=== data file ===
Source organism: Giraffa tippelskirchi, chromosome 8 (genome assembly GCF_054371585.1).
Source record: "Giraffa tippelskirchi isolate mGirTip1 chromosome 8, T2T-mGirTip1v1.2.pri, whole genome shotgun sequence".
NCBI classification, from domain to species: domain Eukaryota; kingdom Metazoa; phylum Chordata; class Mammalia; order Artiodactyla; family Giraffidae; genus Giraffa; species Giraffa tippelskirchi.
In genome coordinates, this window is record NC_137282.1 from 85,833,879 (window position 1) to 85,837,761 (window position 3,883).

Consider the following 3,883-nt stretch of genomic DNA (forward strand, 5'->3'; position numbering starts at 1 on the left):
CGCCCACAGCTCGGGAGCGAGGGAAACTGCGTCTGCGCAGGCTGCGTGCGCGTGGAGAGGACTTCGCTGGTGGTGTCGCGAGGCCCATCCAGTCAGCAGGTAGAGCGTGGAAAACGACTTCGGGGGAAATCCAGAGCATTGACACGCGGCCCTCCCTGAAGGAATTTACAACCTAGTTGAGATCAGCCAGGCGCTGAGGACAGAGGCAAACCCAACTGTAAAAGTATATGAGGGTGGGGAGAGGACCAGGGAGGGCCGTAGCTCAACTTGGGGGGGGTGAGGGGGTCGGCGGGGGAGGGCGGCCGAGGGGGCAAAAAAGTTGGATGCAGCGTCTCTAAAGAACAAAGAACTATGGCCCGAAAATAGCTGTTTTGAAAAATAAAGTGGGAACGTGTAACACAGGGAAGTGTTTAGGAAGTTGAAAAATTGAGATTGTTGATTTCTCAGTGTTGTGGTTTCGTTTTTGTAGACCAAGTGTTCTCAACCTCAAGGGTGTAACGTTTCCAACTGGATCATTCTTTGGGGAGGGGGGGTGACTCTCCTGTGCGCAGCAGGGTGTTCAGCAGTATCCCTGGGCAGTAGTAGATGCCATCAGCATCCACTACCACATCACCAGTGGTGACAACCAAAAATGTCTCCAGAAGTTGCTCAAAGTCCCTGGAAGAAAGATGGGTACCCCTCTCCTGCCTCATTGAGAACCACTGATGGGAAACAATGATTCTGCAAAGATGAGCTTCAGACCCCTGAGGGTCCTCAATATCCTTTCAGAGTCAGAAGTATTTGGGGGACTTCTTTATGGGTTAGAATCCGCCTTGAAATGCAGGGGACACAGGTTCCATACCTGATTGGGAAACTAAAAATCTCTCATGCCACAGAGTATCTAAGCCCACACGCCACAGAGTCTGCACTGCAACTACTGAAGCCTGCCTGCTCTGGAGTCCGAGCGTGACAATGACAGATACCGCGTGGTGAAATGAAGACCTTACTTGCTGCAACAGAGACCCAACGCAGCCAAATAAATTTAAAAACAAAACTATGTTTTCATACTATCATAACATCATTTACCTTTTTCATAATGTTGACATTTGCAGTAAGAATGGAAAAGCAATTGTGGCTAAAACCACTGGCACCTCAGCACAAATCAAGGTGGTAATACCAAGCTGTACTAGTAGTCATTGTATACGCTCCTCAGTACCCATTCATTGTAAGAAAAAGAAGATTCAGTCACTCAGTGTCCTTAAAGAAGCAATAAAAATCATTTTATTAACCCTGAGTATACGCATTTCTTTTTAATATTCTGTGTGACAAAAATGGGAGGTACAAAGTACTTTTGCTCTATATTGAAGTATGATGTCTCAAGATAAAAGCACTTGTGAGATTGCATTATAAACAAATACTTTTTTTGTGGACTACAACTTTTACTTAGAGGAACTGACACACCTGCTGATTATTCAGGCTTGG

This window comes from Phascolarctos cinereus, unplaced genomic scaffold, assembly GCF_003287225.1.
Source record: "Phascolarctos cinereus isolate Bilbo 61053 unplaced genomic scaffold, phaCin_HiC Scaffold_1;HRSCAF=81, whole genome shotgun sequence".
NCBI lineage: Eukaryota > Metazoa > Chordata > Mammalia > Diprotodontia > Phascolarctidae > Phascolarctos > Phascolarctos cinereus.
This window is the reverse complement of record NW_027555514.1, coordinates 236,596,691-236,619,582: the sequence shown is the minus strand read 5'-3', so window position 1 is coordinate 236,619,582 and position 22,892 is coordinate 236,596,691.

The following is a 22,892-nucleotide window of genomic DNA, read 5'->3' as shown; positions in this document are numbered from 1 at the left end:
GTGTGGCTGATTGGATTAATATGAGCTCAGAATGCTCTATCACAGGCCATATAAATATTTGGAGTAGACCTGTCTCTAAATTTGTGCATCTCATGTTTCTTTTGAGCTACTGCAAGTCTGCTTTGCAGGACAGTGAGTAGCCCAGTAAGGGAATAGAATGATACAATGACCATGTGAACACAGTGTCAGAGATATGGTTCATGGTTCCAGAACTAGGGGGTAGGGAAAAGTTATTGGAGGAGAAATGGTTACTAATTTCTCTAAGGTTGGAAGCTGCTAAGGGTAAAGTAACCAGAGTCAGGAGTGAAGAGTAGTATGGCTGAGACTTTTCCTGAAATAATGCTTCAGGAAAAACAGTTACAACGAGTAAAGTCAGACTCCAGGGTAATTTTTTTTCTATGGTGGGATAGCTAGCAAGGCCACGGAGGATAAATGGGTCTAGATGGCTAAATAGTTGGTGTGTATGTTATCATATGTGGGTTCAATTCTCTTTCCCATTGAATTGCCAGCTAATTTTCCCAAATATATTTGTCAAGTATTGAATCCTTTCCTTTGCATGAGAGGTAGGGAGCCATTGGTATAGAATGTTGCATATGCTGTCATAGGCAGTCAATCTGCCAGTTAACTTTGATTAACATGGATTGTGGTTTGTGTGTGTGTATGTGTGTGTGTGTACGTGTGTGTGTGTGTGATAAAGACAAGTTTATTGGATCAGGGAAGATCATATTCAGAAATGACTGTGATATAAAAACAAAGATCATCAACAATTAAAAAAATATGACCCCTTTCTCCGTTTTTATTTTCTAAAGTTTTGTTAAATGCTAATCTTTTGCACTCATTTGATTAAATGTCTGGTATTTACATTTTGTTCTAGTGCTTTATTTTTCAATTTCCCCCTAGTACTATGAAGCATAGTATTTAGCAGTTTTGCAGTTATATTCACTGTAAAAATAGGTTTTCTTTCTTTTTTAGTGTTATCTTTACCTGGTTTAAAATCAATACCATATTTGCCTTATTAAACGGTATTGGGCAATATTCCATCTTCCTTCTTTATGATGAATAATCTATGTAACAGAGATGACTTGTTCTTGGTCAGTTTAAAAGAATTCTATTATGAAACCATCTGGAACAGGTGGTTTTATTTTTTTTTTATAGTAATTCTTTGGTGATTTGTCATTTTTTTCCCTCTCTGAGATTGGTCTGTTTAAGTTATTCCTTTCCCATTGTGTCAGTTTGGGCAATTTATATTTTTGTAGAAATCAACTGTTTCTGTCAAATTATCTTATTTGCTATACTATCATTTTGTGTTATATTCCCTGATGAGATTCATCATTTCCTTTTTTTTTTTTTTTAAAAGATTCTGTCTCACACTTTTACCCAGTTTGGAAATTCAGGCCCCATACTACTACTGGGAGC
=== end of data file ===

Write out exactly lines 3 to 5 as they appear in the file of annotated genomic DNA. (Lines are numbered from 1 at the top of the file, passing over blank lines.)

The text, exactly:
NCBI classification, from domain to species: domain Eukaryota; kingdom Metazoa; phylum Chordata; class Mammalia; order Artiodactyla; family Giraffidae; genus Giraffa; species Giraffa tippelskirchi.
In genome coordinates, this window is record NC_137282.1 from 85,833,879 (window position 1) to 85,837,761 (window position 3,883).

Consider the following 3,883-nt stretch of genomic DNA (forward strand, 5'->3'; position numbering starts at 1 on the left):